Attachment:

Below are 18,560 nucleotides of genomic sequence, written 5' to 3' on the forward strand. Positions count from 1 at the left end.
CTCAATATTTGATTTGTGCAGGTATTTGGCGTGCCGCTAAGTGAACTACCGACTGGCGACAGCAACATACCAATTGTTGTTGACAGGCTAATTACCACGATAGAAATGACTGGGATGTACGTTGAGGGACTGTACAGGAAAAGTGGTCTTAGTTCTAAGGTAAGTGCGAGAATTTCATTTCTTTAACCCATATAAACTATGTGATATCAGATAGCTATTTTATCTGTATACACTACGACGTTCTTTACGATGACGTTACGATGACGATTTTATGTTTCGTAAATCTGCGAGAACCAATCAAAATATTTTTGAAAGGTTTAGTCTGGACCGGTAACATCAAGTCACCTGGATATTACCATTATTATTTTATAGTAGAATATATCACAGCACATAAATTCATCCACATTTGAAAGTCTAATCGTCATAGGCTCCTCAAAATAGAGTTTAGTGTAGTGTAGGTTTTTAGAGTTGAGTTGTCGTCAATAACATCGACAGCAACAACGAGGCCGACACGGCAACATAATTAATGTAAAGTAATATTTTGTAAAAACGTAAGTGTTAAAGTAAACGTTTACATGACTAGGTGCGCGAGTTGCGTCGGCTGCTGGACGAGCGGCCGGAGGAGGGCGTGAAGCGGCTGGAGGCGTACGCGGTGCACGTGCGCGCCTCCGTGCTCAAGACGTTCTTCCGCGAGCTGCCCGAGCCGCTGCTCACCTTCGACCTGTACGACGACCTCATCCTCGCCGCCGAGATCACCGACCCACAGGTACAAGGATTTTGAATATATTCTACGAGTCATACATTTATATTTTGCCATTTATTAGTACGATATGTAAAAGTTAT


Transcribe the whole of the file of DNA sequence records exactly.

Below are 18,560 nucleotides of genomic sequence, written 5' to 3' on the forward strand. Positions count from 1 at the left end.
CTCAATATTTGATTTGTGCAGGTATTTGGCGTGCCGCTAAGTGAACTACCGACTGGCGACAGCAACATACCAATTGTTGTTGACAGGCTAATTACCACGATAGAAATGACTGGGATGTACGTTGAGGGACTGTACAGGAAAAGTGGTCTTAGTTCTAAGGTAAGTGCGAGAATTTCATTTCTTTAACCCATATAAACTATGTGATATCAGATAGCTATTTTATCTGTATACACTACGACGTTCTTTACGATGACGTTACGATGACGATTTTATGTTTCGTAAATCTGCGAGAACCAATCAAAATATTTTTGAAAGGTTTAGTCTGGACCGGTAACATCAAGTCACCTGGATATTACCATTATTATTTTATAGTAGAATATATCACAGCACATAAATTCATCCACATTTGAAAGTCTAATCGTCATAGGCTCCTCAAAATAGAGTTTAGTGTAGTGTAGGTTTTTAGAGTTGAGTTGTCGTCAATAACATCGACAGCAACAACGAGGCCGACACGGCAACATAATTAATGTAAAGTAATATTTTGTAAAAACGTAAGTGTTAAAGTAAACGTTTACATGACTAGGTGCGCGAGTTGCGTCGGCTGCTGGACGAGCGGCCGGAGGAGGGCGTGAAGCGGCTGGAGGCGTACGCGGTGCACGTGCGCGCCTCCGTGCTCAAGACGTTCTTCCGCGAGCTGCCCGAGCCGCTGCTCACCTTCGACCTGTACGACGACCTCATCCTCGCCGCCGAGATCACCGACCCACAGGTACAAGGATTTTGAATATATTCTACGAGTCATACATTTATATTTTGCCATTTATTAGTACGATATGTAAAAGTTAT